Finally, when it comes to persuading patients to return and attracting new patients, don’t be afraid to think outside the box! Encourage patients to leave reviews and feedback on social media. A positive review and a description of safety protocols on Yelp or Google can go a long way towards assuring would-be patients that your office is a safe environment.

Similarly, consider updating your practice’s website if you haven’t done so recently. Adding customer testimonials is a good idea, and you can also add photos that highlight changes throughout your office. If you’re feeling especially ambitious, you could also create a video walkthrough of your practice to serve as a virtual tour of the office! Or, add videos that highlight new safety practices and equipment you’ve implemented, such as peroxide rinses or medical-grade air purifiers.

We also suggest updating your current office hours on the Delta Dental Provider Tools site to help your patients access care in your office. Patients often use the Provider Directory when looking for contact information, so making sure that your information is up to date and that it matches the info available in other locations (such as your website or Yelp) can help eliminate confusion. Fortunately, logging in to your profile in our Provider Tools and update your office hours is simple!

The ADA’s Health Policy Institute has also found that nearly three out of four people who visited the dentist in 2019 would be comfortable returning right now. Another 11% would be willing to return to the dentist if they had some kind of assurance that their visit would be safe while the remaining 15% are waiting for a vaccine. That means that if you’re seeing fewer than 85% of the patients you were before the pandemic, you might be able to bring more back to your practice. Follow the steps above, and you might get the extra bump in business you need to make the new normal a little more like the old one.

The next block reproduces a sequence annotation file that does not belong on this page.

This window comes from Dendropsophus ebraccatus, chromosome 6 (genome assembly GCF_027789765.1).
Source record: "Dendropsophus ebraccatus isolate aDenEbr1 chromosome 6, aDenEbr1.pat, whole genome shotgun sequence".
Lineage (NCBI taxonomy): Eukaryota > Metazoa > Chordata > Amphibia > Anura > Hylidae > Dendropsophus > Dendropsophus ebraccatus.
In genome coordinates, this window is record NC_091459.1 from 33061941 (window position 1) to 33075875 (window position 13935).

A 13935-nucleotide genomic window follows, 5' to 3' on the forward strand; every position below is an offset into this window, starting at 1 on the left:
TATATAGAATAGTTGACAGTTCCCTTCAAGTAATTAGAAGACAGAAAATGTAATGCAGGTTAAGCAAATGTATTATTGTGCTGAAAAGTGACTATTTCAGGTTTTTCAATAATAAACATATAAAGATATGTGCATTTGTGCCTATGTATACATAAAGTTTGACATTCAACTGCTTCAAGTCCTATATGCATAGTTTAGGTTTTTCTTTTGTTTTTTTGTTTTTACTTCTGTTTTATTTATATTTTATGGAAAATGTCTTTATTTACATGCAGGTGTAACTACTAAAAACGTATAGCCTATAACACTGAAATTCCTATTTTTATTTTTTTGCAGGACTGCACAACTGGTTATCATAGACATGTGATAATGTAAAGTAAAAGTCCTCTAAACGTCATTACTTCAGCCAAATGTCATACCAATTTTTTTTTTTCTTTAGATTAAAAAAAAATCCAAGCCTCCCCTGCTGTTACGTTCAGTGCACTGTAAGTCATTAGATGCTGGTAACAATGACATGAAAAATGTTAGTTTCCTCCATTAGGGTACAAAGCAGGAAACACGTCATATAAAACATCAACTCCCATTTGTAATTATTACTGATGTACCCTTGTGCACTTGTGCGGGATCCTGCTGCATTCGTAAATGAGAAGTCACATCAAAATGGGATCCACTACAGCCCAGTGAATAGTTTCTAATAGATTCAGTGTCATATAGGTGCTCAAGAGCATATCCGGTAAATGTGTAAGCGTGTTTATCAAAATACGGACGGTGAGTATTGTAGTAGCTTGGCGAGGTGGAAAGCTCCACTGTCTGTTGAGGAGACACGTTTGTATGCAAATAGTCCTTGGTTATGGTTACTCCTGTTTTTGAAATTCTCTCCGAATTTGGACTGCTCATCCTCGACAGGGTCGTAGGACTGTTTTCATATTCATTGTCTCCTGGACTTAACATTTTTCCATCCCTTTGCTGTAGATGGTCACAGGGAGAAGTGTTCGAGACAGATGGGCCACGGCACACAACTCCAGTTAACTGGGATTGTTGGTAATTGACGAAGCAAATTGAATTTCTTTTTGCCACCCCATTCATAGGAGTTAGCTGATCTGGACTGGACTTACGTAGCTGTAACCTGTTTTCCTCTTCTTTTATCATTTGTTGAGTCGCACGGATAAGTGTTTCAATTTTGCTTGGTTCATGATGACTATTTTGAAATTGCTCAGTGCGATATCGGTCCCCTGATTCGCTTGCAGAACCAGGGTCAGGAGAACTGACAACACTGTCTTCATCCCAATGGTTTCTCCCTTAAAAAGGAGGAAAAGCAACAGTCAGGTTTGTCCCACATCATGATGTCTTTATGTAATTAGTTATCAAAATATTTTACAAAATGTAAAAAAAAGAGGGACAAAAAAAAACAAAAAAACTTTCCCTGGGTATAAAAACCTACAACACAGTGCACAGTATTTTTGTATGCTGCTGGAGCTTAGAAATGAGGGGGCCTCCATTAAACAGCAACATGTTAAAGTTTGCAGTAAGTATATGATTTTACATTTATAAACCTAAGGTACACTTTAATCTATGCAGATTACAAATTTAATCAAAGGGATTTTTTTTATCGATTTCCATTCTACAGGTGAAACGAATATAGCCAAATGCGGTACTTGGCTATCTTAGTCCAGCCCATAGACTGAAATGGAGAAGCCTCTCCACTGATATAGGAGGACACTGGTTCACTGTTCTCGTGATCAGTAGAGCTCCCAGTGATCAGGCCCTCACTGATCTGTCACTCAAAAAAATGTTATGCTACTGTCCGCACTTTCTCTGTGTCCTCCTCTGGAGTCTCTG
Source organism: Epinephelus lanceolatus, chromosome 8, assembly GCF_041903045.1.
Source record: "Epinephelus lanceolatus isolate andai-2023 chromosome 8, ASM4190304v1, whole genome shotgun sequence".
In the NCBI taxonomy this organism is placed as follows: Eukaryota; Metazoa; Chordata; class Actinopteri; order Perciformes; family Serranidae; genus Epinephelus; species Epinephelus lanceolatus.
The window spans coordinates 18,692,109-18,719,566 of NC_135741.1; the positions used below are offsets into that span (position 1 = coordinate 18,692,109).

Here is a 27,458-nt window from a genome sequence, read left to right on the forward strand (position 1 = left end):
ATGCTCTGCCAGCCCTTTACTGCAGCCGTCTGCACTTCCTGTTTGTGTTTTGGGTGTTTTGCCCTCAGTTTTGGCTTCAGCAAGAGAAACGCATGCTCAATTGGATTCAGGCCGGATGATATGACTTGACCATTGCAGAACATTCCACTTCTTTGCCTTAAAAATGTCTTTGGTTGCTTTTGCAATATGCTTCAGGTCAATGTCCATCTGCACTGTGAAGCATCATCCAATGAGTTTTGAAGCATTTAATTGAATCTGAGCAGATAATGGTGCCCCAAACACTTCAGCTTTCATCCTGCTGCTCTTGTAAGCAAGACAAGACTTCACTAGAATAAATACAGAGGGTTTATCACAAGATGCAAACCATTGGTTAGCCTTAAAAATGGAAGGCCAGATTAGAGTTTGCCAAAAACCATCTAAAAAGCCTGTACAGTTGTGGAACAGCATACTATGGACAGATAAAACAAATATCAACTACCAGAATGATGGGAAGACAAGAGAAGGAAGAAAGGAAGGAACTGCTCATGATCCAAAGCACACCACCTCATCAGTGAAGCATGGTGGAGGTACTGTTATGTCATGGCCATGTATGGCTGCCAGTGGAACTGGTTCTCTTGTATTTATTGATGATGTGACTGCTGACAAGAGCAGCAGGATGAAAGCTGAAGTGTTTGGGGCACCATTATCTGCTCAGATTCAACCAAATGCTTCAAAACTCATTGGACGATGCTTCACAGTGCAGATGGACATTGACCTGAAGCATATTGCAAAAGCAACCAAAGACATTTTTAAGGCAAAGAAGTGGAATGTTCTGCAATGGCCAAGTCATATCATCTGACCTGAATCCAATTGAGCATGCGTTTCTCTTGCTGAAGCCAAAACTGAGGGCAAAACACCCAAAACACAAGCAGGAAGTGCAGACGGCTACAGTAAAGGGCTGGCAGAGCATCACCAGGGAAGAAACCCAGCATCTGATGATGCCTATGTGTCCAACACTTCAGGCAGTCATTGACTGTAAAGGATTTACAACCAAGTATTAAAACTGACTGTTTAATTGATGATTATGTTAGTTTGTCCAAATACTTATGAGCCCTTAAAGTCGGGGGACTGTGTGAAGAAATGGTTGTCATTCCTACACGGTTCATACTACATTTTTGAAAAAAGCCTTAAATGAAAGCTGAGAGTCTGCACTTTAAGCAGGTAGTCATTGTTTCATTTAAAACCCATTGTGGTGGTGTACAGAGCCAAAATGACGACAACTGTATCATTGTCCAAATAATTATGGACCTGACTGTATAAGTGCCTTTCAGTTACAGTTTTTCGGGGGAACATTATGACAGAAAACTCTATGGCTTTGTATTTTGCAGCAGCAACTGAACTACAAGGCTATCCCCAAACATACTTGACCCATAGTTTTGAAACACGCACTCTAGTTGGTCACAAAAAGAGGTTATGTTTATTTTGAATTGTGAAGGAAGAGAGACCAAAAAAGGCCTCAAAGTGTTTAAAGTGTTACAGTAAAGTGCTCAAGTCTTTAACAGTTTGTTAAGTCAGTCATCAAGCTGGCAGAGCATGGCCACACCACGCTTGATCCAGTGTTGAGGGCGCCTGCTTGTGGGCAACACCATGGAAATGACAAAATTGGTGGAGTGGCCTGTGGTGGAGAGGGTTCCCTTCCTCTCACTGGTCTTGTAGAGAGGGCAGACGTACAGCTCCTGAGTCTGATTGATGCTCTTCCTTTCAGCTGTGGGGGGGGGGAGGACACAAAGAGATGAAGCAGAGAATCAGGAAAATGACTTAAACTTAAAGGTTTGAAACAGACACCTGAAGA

New loan options now available through Delta Dental and Lendeavor

A special loan program for network dentists has been expanded to offer you even more options.

The program, available in partnership with Lendeavor, now includes loans that you can use to acquire, refinance, expand or equip a practice. Also available are loans to acquire or refinance commercial real estate for a practice.

Delta Dental will cover the first 12 months of your loan’s interest, and Lendeavor will cover an additional month of interest.

To accommodate these new options, the program’s funding has been increased to $300 million. This program expires on December 31, 2020 or when funds run out. Terms and conditions apply. To find out more, visit the application page.

Upcoming webinars on Provider Tools and National Recovery Month

It’s back-to-school season. In the spirit of ongoing education, we’re announcing a series of webinars in September that will show you how to make the most of Provider Tools. The webinars will also show you how you can talk to your patients about returning to your practice safely and how you can help fight the opioid epidemic that continues to afflict the United States.

Attend a Provider Tools and National Recovery Month webinar to learn:

  • How to use Provider Tools to manage your patients
  • How to talk to your patients about teledentistry and safe in-office visits
  • How to help your patients manage pain without narcotics
  • How you can do your part to fight the opioid epidemic
  • And more!

Don’t miss out — register today!

September 9, 11 am PT / 2 pm ET

September 15, 10 am PT / 1 pm ET

September 24, 11 am PT / 2 pm ET

September 29, 9 am PT / noon ET

Upcoming webinars on Provider Tools and Return to Care

Have you already opened up your practice, but you’re seeing fewer patients than before? Want to learn more about the latest tools to help you run your business more easily and more efficiently?